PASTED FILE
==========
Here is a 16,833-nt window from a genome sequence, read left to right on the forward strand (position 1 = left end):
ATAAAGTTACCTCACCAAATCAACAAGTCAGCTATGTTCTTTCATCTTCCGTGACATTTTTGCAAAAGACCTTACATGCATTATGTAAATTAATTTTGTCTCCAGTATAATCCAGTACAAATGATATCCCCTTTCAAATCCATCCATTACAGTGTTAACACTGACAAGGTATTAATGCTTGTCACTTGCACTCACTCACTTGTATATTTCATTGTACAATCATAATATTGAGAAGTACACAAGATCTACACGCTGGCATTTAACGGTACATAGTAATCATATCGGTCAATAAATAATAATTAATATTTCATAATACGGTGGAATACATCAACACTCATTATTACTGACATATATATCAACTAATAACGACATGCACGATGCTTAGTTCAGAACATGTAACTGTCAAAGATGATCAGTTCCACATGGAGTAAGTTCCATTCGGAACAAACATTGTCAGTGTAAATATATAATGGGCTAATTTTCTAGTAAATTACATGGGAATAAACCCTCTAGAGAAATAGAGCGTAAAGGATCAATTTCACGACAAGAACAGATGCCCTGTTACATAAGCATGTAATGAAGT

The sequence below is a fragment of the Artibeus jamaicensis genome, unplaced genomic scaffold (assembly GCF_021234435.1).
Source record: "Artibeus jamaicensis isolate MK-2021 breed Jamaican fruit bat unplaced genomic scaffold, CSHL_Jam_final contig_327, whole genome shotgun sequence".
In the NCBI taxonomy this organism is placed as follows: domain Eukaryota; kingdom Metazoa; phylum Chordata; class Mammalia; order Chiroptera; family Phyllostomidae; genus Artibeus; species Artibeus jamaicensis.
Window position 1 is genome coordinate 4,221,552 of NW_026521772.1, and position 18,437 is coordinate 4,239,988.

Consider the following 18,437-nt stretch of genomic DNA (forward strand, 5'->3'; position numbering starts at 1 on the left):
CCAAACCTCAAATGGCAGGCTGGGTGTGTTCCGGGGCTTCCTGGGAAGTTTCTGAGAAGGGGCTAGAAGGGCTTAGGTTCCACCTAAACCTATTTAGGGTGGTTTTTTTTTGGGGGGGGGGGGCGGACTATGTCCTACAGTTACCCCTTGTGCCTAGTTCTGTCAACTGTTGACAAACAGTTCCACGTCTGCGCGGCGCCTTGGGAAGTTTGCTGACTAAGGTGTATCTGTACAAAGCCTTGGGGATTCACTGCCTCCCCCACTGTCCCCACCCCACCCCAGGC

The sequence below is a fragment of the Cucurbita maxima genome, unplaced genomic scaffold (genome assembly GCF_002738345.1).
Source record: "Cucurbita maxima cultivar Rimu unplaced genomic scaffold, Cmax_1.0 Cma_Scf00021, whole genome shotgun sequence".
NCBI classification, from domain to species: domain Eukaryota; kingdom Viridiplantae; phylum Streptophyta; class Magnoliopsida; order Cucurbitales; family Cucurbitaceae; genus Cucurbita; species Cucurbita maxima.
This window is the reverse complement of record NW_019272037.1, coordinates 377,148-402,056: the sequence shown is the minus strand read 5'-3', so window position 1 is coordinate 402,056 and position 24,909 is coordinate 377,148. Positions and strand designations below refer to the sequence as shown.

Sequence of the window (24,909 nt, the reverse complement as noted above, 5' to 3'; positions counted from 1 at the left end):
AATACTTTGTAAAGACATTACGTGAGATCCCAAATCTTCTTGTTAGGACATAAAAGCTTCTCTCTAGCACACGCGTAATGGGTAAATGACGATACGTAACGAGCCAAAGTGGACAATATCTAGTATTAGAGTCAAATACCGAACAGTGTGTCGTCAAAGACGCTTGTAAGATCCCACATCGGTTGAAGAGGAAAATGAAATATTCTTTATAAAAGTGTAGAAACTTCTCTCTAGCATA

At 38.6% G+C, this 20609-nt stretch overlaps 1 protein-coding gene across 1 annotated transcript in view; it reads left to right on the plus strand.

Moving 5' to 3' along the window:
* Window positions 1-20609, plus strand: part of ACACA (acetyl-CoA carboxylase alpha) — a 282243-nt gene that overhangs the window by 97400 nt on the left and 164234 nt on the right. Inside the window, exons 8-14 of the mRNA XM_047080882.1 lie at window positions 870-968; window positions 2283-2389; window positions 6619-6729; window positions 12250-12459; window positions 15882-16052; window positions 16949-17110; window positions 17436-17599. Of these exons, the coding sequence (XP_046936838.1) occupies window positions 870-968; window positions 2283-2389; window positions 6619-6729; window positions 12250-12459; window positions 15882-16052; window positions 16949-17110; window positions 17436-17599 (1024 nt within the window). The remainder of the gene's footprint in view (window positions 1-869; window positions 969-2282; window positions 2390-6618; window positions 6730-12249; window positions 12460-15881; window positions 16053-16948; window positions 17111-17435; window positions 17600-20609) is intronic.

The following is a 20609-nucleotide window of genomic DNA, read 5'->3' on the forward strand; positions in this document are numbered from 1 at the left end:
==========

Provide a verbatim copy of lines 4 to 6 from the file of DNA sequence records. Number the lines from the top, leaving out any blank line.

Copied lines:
Source record: "Artibeus jamaicensis isolate MK-2021 breed Jamaican fruit bat unplaced genomic scaffold, CSHL_Jam_final contig_327, whole genome shotgun sequence".
In the NCBI taxonomy this organism is placed as follows: domain Eukaryota; kingdom Metazoa; phylum Chordata; class Mammalia; order Chiroptera; family Phyllostomidae; genus Artibeus; species Artibeus jamaicensis.
Window position 1 is genome coordinate 4,221,552 of NW_026521772.1, and position 18,437 is coordinate 4,239,988.